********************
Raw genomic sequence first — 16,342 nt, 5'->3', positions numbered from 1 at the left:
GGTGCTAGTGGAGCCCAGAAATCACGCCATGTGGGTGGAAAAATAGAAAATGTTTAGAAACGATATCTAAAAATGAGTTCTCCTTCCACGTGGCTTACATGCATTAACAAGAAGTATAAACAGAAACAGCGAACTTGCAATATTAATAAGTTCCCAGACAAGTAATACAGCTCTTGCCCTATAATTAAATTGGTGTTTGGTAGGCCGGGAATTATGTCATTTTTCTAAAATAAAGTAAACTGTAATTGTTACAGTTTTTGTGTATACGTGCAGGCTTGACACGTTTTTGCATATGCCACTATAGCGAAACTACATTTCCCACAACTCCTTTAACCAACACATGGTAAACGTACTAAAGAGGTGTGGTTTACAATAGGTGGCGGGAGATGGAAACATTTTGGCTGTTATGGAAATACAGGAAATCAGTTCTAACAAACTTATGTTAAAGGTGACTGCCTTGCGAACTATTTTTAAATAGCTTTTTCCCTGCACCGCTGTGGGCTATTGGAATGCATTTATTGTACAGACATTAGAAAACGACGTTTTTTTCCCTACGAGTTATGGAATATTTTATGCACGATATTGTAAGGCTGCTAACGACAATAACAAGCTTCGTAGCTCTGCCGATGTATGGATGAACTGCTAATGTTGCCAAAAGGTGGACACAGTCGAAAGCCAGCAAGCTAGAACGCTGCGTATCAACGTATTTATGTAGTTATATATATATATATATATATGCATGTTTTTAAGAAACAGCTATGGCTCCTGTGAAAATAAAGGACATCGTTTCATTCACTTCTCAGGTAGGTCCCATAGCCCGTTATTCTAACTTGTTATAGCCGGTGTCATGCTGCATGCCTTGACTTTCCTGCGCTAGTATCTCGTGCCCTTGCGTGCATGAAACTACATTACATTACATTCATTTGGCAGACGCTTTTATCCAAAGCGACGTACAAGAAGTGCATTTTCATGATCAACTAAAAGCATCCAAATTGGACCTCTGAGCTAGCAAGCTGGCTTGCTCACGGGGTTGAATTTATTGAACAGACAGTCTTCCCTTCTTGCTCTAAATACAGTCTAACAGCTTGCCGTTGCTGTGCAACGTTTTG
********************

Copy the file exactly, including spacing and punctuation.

Raw genomic sequence first — 16,342 nt, 5'->3', positions numbered from 1 at the left:
GGTGCTAGTGGAGCCCAGAAATCACGCCATGTGGGTGGAAAAATAGAAAATGTTTAGAAACGATATCTAAAAATGAGTTCTCCTTCCACGTGGCTTACATGCATTAACAAGAAGTATAAACAGAAACAGCGAACTTGCAATATTAATAAGTTCCCAGACAAGTAATACAGCTCTTGCCCTATAATTAAATTGGTGTTTGGTAGGCCGGGAATTATGTCATTTTTCTAAAATAAAGTAAACTGTAATTGTTACAGTTTTTGTGTATACGTGCAGGCTTGACACGTTTTTGCATATGCCACTATAGCGAAACTACATTTCCCACAACTCCTTTAACCAACACATGGTAAACGTACTAAAGAGGTGTGGTTTACAATAGGTGGCGGGAGATGGAAACATTTTGGCTGTTATGGAAATACAGGAAATCAGTTCTAACAAACTTATGTTAAAGGTGACTGCCTTGCGAACTATTTTTAAATAGCTTTTTCCCTGCACCGCTGTGGGCTATTGGAATGCATTTATTGTACAGACATTAGAAAACGACGTTTTTTTCCCTACGAGTTATGGAATATTTTATGCACGATATTGTAAGGCTGCTAACGACAATAACAAGCTTCGTAGCTCTGCCGATGTATGGATGAACTGCTAATGTTGCCAAAAGGTGGACACAGTCGAAAGCCAGCAAGCTAGAACGCTGCGTATCAACGTATTTATGTAGTTATATATATATATATATATATGCATGTTTTTAAGAAACAGCTATGGCTCCTGTGAAAATAAAGGACATCGTTTCATTCACTTCTCAGGTAGGTCCCATAGCCCGTTATTCTAACTTGTTATAGCCGGTGTCATGCTGCATGCCTTGACTTTCCTGCGCTAGTATCTCGTGCCCTTGCGTGCATGAAACTACATTACATTACATTCATTTGGCAGACGCTTTTATCCAAAGCGACGTACAAGAAGTGCATTTTCATGATCAACTAAAAGCATCCAAATTGGACCTCTGAGCTAGCAAGCTGGCTTGCTCACGGGGTTGAATTTATTGAACAGACAGTCTTCCCTTCTTGCTCTAAATACAGTCTAACAGCTTGCCGTTGCTGTGCAACGTTTTG